She left the city on the morning of the 1st of June, 1843, crossing over to Brooklyn, L.I.; and taking the rising sun for her only compass and guide, she ‘remembered Lot's wife,’ and hoping to avoid her fate, she resolved not to look back till she felt sure the wicked city from which she was fleeing was left too far behind to be visible in the distance; and when she first ventured to look back, she could just discern the blue cloud of smoke that hung over it, and she thanked the Lord that she was thus far removed from what seemed to her a second Sodom.
She was now fairly started on her pilgrimage; her bundle in one hand, and a little basket of provisions in the other, and two York shillings in her purse—her heart strong in the faith that her true work lay before her, and that the Lord was her director; and she doubted not he would provide for and protect her, and that it would be very censurable in her to burden herself with any thing more than a moderate supply for her then present needs. Her mission was not merely to travel east, but to ‘lecture,’ as she designated it; ‘testifying of the hope that was in her’—exhorting the people to embrace Jesus, and refrain from sin, the nature and origin of which she explained to them in accordance with her own most curious and original views. Through her life, and all its chequered changes, she has ever clung fast to her first permanent impressions on religious subjects.
Wherever night overtook her, there she sought for lodgings—free, if she might—if not, she paid; at a tavern, if she chanced to be at one—if not, at a private dwelling; with the rich, if they would receive her—if not, with the poor.
But she soon discovered that the largest houses were nearly always full; if not quite full, company was soon expected; and that it was much easier to find an unoccupied corner in a small house than in a large one; and if a person possessed but a miserable roof over his head, you might be sure of a welcome to part of it.
But this, she had penetration enough to see, was quite as much the effect of a want of sympathy as of benevolence; and this was also very apparent in her religious conversations with people who were strangers to her. She said, ‘she never could find out that the rich had any religion. If I had been rich and accomplished, I could; for the rich could always find religion in the rich, and I could find it among the poor.’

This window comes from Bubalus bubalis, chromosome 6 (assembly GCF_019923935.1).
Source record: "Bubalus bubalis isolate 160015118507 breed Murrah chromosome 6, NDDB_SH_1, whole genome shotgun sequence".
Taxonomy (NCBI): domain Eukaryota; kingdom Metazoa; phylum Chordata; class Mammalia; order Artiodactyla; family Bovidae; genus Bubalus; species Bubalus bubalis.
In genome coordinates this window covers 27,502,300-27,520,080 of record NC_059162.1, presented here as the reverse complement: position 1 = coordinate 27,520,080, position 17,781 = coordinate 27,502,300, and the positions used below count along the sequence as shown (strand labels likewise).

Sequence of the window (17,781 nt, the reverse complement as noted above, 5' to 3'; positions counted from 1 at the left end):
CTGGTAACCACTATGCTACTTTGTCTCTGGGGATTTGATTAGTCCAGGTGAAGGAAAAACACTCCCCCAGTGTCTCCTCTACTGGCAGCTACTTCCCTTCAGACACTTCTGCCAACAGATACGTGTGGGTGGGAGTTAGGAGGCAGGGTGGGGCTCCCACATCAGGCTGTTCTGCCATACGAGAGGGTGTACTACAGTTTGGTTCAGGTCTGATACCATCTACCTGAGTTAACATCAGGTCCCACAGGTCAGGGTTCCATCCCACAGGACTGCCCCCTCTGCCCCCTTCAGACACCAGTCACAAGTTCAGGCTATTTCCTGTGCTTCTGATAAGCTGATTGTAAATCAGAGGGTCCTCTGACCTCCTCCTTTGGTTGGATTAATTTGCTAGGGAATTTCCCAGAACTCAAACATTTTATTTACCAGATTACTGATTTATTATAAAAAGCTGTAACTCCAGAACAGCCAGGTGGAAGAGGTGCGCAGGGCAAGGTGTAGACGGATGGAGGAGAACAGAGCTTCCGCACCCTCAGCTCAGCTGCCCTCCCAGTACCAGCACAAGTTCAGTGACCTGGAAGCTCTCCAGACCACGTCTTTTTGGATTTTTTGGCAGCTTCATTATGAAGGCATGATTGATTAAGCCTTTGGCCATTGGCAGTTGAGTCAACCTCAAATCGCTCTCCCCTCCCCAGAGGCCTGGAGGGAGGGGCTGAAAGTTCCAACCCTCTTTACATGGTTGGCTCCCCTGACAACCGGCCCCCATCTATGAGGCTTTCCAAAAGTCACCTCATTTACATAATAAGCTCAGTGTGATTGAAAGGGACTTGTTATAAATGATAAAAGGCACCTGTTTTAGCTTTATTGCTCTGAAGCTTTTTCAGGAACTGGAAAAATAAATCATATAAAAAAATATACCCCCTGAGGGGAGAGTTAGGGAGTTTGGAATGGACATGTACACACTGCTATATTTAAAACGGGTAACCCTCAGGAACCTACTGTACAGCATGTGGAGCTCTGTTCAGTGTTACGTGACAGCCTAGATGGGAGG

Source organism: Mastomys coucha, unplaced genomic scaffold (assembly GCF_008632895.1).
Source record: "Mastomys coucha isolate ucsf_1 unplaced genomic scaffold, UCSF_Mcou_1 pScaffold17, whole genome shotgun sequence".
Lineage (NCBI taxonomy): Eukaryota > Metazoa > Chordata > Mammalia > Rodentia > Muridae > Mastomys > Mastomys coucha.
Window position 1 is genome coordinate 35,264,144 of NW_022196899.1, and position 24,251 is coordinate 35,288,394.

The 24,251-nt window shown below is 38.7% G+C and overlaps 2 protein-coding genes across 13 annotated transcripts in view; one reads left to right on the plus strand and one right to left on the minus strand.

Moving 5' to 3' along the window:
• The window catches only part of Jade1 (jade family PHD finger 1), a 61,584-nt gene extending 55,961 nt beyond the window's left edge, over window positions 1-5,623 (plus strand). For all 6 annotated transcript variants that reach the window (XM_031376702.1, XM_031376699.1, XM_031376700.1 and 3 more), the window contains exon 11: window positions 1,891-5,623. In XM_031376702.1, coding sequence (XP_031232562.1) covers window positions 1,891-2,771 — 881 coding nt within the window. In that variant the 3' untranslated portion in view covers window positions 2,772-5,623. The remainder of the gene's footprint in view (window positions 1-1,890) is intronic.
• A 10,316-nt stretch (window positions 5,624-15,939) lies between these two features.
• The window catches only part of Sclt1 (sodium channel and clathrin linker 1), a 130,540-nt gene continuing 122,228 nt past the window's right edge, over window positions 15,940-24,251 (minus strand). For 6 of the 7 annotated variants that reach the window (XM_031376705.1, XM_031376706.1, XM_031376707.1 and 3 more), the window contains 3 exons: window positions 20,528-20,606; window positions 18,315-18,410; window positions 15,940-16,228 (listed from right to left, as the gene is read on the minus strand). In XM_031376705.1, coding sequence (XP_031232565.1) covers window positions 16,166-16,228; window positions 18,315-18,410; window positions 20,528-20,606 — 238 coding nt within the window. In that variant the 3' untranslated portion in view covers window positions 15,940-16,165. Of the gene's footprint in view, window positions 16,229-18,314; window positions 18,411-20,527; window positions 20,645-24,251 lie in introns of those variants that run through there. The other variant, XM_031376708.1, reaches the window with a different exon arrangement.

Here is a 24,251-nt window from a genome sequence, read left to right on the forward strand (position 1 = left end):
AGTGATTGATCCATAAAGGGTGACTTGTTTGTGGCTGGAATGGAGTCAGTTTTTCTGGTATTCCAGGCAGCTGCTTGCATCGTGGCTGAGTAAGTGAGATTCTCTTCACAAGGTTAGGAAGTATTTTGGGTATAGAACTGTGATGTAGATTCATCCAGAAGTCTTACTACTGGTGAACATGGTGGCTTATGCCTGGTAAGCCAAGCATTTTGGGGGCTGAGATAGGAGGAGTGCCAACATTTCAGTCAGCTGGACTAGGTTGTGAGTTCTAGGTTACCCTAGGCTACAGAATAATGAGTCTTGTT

At first, she attended such meetings as she heard of, in the vicinity of her travels, and spoke to the people as she found them assembled. Afterwards, she advertised meetings of her own, and held forth to large audiences, having, as she said, ‘a good time.’
When she became weary of travelling, and wished a place to stop a while and rest herself, she said, some opening for her was always near at hand; and the first time she needed rest, a man accosted her as she was walking, inquiring if she was looking for work. She told him that was not the object of her travels, but that she would willingly work a few days, if any one wanted. He requested her to go to his family, who were sadly in want of assistance, which he had been thus far unable to supply. She went to the house where she was directed, and was received by his family, one of whom was ill, as a ‘Godsend’; and when she felt constrained to resume her journey, they were very sorry, and would fain have detained her longer; but as she urged the necessity of leaving, they offered her what seemed in her eyes a great deal of money as a remuneration for her labor, and an expression of their gratitude for her opportune assistance; but she would only receive a very little of it; enough, as she says, to enable her to pay tribute to Cæsar, if it was demanded of her; and two or three York shillings at a time were all she allowed herself to take; and then, with purse replenished, and strength renewed, she would once more set out to perform her mission.